I had a call back from the representative at the other mill.  Talking to him was very interesting.  He said they didnít carry wheat berries, but would check what the prices would be for a bag. 

I know they do all their grinding at this mill.  It is a small mill.  I then asked him about what other kinds of flour they grind.  He mentioned corn meal, barley flour and possibly soon buckwheat.  He also said they milled Ethiopian Flour.  I asked him what that was.  He said it was from African Grass Seed.  I asked him more, because I have never heard of this kind of flour.  He then said since there is a large Ethiopian community around here they do a fair amount of milling that kind of flour.  Did you ever hear of using this kind of flour?  I then asked him if I could purchase some and try it and he said, yes.  I wonder how this kind of flour would act?  He then explained that they make this kind of sour-like fermented pancake and use it to eat their food, without utensils.  I thought very interesting.

I copied this off the web, what this kind of flour is.

The preferred staple in the Ethiopian and Eritrean diet is engera (pronounced en-jer-a, and sometimes spelled injera), a flat sour-like fermented pancake that is used with "wot", a stew made with spices, meats and pulses, such as lentils, beans and split peas. In Ethiopia and Eritrea, teff is the most common cereal crop used to make engera. Teff is a tiny, round, khaki-colored grain closely resembling millet. Its scientific name is Eragrostis, teff. "Teffa", the Amharic word for "lost", is so named because of teff's small size. It is the smallest grain in the world and often is lost in the harvesting and threshing process because of its size.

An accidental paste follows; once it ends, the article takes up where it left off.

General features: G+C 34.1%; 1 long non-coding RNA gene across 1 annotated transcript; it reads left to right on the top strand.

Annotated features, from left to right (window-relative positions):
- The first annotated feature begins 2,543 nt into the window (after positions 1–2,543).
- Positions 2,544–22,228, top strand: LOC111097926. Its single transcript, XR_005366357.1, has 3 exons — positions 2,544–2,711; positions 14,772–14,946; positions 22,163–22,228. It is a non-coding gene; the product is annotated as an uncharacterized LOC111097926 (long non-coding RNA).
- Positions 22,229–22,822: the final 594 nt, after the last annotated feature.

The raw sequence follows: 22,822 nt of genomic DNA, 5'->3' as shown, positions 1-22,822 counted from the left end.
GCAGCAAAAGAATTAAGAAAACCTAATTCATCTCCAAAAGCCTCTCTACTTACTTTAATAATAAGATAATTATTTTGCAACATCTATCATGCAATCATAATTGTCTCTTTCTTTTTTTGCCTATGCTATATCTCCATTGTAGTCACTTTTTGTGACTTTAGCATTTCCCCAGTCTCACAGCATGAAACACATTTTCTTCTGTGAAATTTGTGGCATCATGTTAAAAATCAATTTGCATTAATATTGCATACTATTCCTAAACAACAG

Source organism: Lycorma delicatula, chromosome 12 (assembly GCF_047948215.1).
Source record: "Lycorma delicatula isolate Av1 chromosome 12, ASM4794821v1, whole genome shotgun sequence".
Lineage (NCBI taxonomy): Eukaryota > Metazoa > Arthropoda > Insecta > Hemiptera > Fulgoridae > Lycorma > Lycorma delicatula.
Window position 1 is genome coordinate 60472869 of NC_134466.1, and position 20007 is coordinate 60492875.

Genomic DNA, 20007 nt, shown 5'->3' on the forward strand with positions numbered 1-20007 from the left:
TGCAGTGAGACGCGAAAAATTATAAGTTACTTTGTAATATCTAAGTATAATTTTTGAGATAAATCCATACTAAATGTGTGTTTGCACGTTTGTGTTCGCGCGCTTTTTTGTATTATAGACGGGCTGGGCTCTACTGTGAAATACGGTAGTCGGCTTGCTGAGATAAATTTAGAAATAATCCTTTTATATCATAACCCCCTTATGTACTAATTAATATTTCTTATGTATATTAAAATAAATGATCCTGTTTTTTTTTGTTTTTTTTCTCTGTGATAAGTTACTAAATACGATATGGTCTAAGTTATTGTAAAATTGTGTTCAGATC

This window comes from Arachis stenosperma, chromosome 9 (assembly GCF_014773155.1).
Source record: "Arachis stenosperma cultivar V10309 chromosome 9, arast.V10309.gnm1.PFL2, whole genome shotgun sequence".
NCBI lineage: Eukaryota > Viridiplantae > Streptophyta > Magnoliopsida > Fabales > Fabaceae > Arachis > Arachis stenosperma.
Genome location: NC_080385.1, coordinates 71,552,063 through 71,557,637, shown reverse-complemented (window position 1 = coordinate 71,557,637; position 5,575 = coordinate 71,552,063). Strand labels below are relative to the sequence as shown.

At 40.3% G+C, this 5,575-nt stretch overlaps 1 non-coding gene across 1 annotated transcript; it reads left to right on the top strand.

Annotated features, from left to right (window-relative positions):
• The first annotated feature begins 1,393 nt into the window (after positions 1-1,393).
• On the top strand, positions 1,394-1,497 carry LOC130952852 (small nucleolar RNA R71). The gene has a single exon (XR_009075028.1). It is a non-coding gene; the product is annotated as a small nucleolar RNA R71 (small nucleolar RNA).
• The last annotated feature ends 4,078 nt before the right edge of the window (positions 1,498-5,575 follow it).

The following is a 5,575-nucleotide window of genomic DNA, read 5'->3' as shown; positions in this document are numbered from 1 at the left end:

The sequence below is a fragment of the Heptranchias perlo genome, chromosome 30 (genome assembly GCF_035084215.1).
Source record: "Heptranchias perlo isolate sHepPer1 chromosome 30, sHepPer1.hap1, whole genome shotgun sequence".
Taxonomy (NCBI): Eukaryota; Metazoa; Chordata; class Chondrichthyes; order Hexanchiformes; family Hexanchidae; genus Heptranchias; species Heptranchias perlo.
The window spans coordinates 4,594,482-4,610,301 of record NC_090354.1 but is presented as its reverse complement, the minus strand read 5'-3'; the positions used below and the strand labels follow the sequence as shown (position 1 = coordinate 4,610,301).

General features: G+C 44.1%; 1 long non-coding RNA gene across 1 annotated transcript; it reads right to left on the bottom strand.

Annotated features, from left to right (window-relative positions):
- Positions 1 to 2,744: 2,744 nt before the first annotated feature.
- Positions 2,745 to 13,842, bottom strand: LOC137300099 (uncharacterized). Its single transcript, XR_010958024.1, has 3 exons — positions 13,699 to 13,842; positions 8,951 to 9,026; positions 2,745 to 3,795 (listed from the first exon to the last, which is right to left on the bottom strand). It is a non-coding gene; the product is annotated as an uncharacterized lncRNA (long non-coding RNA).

http://dev.ethnomed.org/ethnomed/cultures/ethiop/teff.html

http://www.exploratorium.edu/cooking/bread/recipe-injera.html

http://www.exploratorium.edu/cooking/bread/activity-gluten.html

                        
The representative said they are looking to try a new approach to milling flour and have it on their drawing board.  It is something going back in time and doing things the old way.  He said they used to first bake the wheat berries and then grind them.  Did you ever hear of this method?

I told him when he finds out about the wheat berries, I would like to talk to him further about both of these flours.

Thanks,

Norma 

Offline Matthew

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Re: Grind Your Own Flour?
« Reply #21 on: January 28, 2010, 06:06:27 AM »
Hi Norma,

I just realized that my mixer (Magic Mill Assistent) has an optional Grain Mill.  It may be worth considering if you're in the market for a new mixer.

Matt

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Re: Grind Your Own Flour?
« Reply #22 on: January 28, 2010, 06:19:33 AM »
Matt,

Thanks for the advise.   :)  Wish I was getting some kind of mixer in the future, but I guess for now I will just mix by hand or with my Hamilton Beach.
Still searching if I really want to try grinding my own flour for home use.  It's just an idea for now.  ::)
It would be something to play around with. 
When I talked to the miller he said there is somewhere that a homemaker is trying roasting the wheat berries and then grinding them with great results.

Thanks,

Norma